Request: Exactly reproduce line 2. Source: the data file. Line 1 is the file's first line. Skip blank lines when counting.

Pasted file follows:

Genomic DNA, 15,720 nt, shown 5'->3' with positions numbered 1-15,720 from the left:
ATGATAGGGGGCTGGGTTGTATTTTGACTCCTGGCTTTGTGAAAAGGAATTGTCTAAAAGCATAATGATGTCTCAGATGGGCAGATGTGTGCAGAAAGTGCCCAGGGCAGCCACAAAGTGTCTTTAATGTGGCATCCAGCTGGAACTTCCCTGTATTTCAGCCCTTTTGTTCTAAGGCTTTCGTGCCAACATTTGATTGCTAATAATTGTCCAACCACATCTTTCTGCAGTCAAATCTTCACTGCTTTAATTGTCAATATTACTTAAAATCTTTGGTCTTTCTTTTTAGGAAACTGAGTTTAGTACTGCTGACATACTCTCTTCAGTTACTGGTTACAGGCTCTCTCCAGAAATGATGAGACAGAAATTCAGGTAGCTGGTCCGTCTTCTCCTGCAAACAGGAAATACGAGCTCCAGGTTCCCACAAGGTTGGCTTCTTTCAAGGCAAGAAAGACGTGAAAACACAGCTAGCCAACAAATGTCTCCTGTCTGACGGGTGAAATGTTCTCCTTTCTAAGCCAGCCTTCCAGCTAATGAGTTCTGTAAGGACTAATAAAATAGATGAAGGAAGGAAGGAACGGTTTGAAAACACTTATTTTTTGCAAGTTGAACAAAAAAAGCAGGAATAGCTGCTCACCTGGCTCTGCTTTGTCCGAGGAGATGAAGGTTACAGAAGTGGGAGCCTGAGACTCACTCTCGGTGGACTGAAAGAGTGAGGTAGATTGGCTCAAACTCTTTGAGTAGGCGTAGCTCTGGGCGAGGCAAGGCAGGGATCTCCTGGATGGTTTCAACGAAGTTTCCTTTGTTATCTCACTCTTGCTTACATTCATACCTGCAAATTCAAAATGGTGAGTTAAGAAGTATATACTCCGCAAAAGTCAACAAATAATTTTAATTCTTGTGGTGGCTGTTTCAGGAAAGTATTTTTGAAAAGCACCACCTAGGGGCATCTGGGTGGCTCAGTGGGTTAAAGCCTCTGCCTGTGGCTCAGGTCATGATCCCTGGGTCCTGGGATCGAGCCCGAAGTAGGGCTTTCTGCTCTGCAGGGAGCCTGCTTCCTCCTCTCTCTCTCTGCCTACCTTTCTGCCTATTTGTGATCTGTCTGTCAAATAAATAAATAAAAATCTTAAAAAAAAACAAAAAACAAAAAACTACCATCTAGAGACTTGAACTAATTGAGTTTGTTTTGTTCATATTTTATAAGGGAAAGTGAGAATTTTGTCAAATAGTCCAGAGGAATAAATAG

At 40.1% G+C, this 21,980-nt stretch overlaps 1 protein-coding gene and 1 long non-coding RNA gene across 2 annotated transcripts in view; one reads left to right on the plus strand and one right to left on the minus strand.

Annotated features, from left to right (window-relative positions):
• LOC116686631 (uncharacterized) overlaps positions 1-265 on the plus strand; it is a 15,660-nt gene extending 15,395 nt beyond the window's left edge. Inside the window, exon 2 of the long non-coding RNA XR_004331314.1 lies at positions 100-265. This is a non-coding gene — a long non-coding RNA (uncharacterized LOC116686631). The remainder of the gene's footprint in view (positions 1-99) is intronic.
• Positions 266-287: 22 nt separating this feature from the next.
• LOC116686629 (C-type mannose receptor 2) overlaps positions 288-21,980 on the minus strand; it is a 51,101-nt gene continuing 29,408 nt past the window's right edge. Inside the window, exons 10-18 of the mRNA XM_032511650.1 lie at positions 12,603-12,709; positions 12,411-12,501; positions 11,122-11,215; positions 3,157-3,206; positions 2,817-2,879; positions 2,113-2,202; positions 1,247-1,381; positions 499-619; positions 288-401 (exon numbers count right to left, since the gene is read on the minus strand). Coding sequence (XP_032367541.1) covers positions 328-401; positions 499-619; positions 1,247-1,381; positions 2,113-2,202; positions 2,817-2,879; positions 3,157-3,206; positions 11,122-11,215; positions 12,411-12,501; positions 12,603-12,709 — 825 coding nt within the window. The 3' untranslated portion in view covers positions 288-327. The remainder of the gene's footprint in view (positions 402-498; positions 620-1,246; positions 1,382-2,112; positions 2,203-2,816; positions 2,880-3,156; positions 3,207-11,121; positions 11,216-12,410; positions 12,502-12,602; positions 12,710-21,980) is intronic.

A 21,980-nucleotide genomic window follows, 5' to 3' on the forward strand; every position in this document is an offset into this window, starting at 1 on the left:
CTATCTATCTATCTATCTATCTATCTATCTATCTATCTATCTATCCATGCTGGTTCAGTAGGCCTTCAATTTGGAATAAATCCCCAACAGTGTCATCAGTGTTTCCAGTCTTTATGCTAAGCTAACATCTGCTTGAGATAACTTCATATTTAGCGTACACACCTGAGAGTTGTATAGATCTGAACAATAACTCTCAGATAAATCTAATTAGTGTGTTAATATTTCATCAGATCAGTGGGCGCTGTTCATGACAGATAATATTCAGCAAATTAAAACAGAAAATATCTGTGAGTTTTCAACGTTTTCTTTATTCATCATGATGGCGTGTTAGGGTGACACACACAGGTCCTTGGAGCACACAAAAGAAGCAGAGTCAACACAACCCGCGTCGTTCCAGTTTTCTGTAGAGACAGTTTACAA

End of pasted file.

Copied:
ATGATAGGGGGCTGGGTTGTATTTTGACTCCTGGCTTTGTGAAAAGGAATTGTCTAAAAGCATAATGATGTCTCAGATGGGCAGATGTGTGCAGAAAGTGCCCAGGGCAGCCACAAAGTGTCTTTAATGTGGCATCCAGCTGGAACTTCCCTGTATTTCAGCCCTTTTGTTCTAAGGCTTTCGTGCCAACATTTGATTGCTAATAATTGTCCAACCACATCTTTCTGCAGTCAAATCTTCACTGCTTTAATTGTCAATATTACTTAAAATCTTTGGTCTTTCTTTTTAGGAAACTGAGTTTAGTACTGCTGACATACTCTCTTCAGTTACTGGTTACAGGCTCTCTCCAGAAATGATGAGACAGAAATTCAGGTAGCTGGTCCGTCTTCTCCTGCAAACAGGAAATACGAGCTCCAGGTTCCCACAAGGTTGGCTTCTTTCAAGGCAAGAAAGACGTGAAAACACAGCTAGCCAACAAATGTCTCCTGTCTGACGGGTGAAATGTTCTCCTTTCTAAGCCAGCCTTCCAGCTAATGAGTTCTGTAAGGACTAATAAAATAGATGAAGGAAGGAAGGAACGGTTTGAAAACACTTATTTTTTGCAAGTTGAACAAAAAAAGCAGGAATAGCTGCTCACCTGGCTCTGCTTTGTCCGAGGAGATGAAGGTTACAGAAGTGGGAGCCTGAGACTCACTCTCGGTGGACTGAAAGAGTGAGGTAGATTGGCTCAAACTCTTTGAGTAGGCGTAGCTCTGGGCGAGGCAAGGCAGGGATCTCCTGGATGGTTTCAACGAAGTTTCCTTTGTTATCTCACTCTTGCTTACATTCATACCTGCAAATTCAAAATGGTGAGTTAAGAAGTATATACTCCGCAAAAGTCAACAAATAATTTTAATTCTTGTGGTGGCTGTTTCAGGAAAGTATTTTTGAAAAGCACCACCTAGGGGCATCTGGGTGGCTCAGTGGGTTAAAGCCTCTGCCTGTGGCTCAGGTCATGATCCCTGGGTCCTGGGATCGAGCCCGAAGTAGGGCTTTCTGCTCTGCAGGGAGCCTGCTTCCTCCTCTCTCTCTCTGCCTACCTTTCTGCCTATTTGTGATCTGTCTGTCAAATAAATAAATAAAAATCTTAAAAAAAAACAAAAAACAAAAAACTACCATCTAGAGACTTGAACTAATTGAGTTTGTTTTGTTCATATTTTATAAGGGAAAGTGAGAATTTTGTCAAATAGTCCAGAGGAATAAATAG